This is how GravityLight can run for so long.
- One of the advantages of GravityLight is there's no limit to that
reservoir of power as long as you're willing to go back over
and re-hoist the weight off the ground.
You can let that run all night for no cost.
- So there you go.
Jim and his team are using their technical talent to provide a safe
clean sustainable alternative to kerosene lamps.
I love this story.
I think it's because the solution was so obvious
but nobody connected the dots.
All we had to do was apply an ancient technology
to a technology that we have now,
and we can give light to 1.3 billion people that didn't have it before.
So kudos to Shell for funding GravityLight
to help try to make the world a brighter place.
I'm Destin,
you're getting Smarter Every Day.
Have a good one.
- So you plug the audio plug in the side of the product
and that interrupts the power to the LED
so you've got a really bright task light.
You can turn off..
- What like a child's schoolwork or something at night, light homework.
- Exactly.
What we're attempting to do here is to provide
a really cost effective solution to people really,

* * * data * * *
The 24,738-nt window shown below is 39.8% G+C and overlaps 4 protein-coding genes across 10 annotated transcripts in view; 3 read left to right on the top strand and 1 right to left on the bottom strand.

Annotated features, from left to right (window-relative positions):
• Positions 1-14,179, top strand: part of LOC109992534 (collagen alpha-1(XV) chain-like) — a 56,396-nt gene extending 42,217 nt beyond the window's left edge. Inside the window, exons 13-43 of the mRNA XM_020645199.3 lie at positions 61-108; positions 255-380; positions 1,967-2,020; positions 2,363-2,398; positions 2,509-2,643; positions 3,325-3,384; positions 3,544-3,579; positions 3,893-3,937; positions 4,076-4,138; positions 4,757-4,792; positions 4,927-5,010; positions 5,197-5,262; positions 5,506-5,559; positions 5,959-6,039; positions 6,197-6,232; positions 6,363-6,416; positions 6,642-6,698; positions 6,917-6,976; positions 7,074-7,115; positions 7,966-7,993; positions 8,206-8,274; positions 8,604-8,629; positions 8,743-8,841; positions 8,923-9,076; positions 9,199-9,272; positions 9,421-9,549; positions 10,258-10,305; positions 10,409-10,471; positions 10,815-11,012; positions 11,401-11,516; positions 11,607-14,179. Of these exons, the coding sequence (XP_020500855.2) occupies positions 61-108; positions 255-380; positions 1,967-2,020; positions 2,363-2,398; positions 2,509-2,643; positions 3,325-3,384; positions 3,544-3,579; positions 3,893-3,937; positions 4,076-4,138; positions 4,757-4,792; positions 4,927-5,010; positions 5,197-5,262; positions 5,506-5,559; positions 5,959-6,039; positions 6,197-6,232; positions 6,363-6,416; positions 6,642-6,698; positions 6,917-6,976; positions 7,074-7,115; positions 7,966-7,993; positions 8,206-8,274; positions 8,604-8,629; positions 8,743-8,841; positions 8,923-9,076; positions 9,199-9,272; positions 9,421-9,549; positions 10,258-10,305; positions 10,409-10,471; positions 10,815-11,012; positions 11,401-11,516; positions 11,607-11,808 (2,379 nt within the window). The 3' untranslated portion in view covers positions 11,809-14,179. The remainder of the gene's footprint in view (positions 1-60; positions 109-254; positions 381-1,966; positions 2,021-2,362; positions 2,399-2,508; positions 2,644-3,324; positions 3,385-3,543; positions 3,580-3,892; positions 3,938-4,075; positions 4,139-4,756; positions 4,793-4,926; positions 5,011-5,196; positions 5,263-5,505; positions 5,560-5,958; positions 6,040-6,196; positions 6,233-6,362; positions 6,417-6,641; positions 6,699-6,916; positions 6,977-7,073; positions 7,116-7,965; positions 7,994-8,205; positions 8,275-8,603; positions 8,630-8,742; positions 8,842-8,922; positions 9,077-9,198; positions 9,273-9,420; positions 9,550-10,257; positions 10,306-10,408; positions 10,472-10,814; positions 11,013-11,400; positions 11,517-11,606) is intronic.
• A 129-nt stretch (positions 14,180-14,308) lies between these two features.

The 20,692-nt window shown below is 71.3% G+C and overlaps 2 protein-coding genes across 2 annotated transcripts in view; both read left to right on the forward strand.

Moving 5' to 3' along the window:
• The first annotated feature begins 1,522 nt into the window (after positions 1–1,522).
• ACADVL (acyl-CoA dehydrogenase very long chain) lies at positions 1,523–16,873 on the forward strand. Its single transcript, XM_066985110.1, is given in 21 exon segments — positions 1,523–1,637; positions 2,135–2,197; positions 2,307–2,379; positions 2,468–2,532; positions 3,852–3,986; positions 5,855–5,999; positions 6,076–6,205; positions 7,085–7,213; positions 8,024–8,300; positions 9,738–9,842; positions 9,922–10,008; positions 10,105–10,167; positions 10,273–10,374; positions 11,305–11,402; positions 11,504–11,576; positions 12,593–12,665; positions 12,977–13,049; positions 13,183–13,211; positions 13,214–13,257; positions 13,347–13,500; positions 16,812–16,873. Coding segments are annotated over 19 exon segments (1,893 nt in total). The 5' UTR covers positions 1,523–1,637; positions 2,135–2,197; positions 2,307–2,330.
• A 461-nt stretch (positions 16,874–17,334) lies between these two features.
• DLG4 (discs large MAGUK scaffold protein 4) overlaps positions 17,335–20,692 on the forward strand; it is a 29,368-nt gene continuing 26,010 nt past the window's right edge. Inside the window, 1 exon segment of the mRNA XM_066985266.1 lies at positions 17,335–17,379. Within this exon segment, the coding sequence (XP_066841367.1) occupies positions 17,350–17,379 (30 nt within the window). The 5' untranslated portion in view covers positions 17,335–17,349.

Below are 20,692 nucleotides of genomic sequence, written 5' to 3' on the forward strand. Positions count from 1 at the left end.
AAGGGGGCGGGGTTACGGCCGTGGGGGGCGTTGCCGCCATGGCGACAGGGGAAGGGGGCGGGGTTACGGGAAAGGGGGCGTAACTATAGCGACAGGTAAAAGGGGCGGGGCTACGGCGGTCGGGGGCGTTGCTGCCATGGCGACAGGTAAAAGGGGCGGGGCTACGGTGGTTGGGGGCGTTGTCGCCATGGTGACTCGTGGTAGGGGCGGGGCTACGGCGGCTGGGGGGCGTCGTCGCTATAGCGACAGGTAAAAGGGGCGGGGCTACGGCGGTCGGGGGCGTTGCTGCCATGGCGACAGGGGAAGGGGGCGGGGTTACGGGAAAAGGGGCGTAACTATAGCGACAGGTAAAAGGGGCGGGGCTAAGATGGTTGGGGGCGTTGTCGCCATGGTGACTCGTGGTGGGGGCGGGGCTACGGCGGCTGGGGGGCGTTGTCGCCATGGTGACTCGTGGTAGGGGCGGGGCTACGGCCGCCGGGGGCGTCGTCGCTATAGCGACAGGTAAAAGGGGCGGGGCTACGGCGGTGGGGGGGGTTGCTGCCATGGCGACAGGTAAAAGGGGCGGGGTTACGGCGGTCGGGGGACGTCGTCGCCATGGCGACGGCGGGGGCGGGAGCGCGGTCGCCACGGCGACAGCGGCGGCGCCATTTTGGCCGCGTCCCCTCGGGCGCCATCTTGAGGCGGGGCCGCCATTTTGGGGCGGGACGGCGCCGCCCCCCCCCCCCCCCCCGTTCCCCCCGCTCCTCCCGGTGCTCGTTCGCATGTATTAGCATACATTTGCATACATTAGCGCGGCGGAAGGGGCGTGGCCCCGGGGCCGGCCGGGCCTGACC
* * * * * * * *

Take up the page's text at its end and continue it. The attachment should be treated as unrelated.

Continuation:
but one of the ways in which we're doing that is
to market the product in on-grid markets for people
who might be wanting to put something away for the next hurricane
or the next tsunami when the power's gonna go out.
Because GravityLight has no batteries in it,
it doesn't degrade over time.
So you can store it under the stairs and it's still gonna
be ready to go for you whenever you need it.
- If you'd like to learn more about the GravityLight project
I'll leave links in the video description
and thank you very much to Shell
for connecting me with Jim
and letting me learn more about this project.
It means a lot to me.
I've spent a lot of time in Africa and South America
and I think it's really important.
Thanks.
So to summarize everything that we've come up with here,
this weight pulls this chain,
which drives these gears,
which drive this motor,
which powers this light,
which changes the world?
- Absolutely.
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Turning Gravity Into Light - Smarter Every Day 146

林宜悉 2020 年 3 月 26 日 に公開